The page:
Securities – All types of equity or debt.
Seed Round – The first round of financing for a startup. Usually funds raised in the seed round are intended to be spent on producing a prototype or proof of concept.
Seed Stage – The stage of a startup where profitability is extremely unlikely and seed funds are required to gain customer insights.
Series A – The first major round of venture capital funding wherein preferred stock is issued.
Series B/C/D/E – Later rounds where preferred stock is issued.
Share Consent – A legal clause requiring an investor’s consent in order for a business to sell shares at a later date.
Statutory Voting – A voting method for a Board of Directors in which a board member receives 1 vote for each share they own.
Stock Options – The right to sell or purchase stock for a set price during a pre-defined period of time.
Strategic Investors – Investors who add value to their investments via industry ties or experience.
Syndication – The venture capital practice of each individual investor contributing a small portion of money required to fund a company.
Tag-Along Rights – Agreed stipulation stating that if a founder decides to sell their shares to a buyer, an existing investor can offer their shares to the buyer for the same amount.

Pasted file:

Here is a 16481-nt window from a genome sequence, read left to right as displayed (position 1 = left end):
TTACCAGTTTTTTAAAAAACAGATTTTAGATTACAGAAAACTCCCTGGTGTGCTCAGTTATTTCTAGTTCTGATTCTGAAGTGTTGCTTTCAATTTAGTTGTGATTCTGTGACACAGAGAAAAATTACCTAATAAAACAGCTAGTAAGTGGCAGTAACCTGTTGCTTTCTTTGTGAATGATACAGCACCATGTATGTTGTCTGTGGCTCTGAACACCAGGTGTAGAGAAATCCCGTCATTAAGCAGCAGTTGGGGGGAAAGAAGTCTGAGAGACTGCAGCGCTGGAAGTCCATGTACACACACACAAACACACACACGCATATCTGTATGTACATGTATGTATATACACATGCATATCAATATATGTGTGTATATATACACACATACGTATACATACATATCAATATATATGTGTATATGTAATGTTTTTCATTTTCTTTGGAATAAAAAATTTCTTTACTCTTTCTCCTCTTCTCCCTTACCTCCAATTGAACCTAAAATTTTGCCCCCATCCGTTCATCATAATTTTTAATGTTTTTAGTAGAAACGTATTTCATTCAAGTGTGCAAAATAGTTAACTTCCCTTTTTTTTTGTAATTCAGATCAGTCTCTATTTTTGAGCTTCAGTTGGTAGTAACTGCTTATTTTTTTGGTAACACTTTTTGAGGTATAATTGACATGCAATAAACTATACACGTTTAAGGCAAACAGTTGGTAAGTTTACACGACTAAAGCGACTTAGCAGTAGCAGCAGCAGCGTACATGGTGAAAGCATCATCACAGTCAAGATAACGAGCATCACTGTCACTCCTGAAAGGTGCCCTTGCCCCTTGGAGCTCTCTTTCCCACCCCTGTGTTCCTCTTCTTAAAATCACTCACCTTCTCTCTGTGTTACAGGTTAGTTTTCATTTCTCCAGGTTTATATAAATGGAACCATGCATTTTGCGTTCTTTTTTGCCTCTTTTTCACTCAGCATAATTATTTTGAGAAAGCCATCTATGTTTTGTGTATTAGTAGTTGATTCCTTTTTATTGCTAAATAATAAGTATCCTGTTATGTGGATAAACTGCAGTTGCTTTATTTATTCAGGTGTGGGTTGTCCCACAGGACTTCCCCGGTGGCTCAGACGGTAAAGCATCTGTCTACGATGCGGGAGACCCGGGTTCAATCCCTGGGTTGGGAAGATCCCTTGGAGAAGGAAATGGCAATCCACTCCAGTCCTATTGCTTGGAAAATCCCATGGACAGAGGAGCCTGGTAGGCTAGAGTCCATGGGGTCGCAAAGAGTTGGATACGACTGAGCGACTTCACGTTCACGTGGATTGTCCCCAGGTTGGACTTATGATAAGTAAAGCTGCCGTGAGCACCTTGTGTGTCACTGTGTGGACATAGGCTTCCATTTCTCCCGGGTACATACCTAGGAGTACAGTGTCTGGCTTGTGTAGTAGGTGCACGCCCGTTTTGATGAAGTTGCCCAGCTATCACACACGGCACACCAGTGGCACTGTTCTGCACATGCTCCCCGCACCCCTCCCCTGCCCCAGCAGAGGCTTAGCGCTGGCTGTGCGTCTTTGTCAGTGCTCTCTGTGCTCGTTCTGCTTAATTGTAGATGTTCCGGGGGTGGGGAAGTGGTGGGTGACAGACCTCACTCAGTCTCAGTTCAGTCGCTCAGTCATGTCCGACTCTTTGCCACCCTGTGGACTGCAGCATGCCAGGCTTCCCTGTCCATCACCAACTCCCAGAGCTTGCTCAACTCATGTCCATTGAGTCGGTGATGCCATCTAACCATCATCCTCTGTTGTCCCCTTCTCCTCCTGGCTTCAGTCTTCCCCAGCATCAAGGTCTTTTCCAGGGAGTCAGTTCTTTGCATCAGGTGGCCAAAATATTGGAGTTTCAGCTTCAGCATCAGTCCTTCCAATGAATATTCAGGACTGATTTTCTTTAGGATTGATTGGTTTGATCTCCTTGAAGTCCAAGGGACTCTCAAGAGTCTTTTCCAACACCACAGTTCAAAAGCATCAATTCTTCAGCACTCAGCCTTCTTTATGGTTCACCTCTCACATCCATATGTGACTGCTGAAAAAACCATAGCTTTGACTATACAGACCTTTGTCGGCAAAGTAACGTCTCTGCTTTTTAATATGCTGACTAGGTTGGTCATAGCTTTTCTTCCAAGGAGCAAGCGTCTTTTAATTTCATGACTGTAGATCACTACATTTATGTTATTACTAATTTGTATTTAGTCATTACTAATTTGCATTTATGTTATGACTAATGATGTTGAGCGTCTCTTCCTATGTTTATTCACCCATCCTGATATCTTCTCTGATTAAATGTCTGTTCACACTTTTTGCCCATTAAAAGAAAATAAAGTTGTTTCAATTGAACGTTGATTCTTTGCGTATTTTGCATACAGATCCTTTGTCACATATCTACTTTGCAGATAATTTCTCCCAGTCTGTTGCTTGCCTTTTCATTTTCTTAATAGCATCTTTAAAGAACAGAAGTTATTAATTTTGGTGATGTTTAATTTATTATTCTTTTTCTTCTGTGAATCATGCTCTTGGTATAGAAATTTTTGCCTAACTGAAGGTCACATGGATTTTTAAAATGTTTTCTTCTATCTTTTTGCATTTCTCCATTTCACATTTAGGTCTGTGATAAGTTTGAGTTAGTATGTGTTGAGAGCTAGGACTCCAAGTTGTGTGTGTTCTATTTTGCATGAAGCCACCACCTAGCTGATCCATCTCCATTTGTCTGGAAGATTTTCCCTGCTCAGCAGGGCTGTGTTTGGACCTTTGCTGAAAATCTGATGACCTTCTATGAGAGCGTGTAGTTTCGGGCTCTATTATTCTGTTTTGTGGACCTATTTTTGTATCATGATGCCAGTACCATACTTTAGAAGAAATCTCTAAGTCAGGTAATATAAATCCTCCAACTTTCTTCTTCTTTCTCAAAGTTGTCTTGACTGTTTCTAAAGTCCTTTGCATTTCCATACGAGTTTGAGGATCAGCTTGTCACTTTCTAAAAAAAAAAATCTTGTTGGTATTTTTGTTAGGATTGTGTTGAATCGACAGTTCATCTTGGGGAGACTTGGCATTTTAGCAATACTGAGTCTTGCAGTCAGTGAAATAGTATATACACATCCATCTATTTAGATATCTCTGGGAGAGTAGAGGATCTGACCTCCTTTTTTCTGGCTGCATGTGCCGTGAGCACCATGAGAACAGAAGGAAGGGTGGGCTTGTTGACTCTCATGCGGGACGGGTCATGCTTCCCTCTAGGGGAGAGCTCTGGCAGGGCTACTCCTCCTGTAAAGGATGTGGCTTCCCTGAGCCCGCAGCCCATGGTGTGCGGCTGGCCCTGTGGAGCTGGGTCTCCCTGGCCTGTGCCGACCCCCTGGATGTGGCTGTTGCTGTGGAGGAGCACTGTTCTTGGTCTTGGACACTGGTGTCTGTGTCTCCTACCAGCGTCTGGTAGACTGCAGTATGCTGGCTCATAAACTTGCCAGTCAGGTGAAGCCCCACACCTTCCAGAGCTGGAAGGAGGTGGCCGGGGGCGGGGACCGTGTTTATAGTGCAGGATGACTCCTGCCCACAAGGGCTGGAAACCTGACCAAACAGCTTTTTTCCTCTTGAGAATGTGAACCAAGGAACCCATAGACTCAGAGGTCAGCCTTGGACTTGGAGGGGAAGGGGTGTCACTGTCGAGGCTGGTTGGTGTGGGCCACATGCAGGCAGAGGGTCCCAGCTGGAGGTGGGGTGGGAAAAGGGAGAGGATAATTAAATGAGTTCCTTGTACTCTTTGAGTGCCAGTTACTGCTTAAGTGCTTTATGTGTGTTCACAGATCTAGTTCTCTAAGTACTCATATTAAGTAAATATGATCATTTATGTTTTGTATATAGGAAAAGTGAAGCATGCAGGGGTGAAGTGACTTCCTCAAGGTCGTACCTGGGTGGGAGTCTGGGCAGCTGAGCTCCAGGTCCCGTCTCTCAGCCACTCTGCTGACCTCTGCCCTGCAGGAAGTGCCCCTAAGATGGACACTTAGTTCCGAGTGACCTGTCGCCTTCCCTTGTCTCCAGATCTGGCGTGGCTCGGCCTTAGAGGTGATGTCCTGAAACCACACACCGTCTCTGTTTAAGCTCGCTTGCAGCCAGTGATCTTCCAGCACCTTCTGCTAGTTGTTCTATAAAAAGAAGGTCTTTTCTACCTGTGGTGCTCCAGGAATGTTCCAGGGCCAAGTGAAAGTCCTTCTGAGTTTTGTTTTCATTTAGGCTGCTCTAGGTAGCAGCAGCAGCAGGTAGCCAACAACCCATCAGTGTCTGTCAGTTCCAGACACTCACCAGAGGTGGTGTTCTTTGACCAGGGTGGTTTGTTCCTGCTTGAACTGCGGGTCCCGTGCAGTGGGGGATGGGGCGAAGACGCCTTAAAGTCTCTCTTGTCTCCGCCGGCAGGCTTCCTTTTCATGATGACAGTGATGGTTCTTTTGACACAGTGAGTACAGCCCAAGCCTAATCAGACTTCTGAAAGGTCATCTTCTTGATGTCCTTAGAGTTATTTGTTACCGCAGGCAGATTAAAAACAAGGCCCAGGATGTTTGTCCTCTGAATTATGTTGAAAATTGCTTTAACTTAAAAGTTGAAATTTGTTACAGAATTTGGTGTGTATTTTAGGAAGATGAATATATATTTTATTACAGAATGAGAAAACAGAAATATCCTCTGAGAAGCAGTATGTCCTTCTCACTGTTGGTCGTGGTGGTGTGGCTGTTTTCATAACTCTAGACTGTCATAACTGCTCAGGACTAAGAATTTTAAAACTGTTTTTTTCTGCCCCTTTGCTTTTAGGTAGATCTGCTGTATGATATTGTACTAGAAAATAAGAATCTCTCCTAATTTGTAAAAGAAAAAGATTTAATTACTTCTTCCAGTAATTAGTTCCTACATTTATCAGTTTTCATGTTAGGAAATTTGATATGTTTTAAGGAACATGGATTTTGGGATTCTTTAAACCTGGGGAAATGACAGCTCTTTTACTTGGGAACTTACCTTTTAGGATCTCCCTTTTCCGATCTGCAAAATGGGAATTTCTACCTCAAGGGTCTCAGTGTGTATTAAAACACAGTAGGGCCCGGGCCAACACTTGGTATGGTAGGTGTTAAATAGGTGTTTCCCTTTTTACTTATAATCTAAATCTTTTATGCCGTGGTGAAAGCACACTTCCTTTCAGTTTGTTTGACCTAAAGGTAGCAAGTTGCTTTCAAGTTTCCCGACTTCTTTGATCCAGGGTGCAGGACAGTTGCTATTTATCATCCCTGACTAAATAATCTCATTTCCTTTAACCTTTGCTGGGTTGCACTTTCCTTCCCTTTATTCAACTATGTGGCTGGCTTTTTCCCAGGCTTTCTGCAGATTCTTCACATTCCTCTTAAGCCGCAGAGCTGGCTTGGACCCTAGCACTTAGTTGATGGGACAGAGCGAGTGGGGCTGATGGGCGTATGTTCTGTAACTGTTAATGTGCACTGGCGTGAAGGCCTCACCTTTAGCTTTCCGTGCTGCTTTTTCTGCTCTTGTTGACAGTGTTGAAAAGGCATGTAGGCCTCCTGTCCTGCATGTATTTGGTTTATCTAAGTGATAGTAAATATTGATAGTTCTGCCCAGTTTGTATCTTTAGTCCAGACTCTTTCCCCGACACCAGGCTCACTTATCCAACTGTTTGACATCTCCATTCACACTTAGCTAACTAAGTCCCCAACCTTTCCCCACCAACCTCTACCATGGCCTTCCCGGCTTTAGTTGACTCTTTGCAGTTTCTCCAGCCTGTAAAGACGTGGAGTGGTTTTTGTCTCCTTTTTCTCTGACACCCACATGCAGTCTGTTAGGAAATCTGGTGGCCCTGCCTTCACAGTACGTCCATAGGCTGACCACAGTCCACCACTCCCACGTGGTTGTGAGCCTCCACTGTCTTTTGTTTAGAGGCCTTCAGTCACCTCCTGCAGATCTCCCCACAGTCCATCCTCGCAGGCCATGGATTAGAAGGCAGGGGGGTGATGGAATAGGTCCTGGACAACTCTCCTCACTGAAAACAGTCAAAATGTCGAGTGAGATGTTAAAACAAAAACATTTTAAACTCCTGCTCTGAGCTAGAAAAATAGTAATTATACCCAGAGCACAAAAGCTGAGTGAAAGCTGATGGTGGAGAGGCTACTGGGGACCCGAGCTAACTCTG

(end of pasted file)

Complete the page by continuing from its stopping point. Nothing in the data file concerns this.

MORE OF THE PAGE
Term Sheet – A non-binding agree designed to provide a layout of the basic terms and conditions of an investment. Term sheets are often used as templates for later legal documents.
Uncapped Notes – A funding practice designed to protect founders. Uncapped notes provide no guarantee that investors will be granted a specific amount of equity per dollar invested.
Underwriter – An investment bank with a contractual obligation to take any securities into their own books if the company in which they are vested has failed.
Valuation – The process by which a company’s value is determined.
Venture Capitalist – An individual investor who works at a venture capital firm and makes investment decisions.
Vesting – The act of a company granting stock options to an employee.
Voting Right – A stockholder’s right to vote on matters of corporate management.
Warrant – The right to buy or sell a given security at a certain price during a specified period.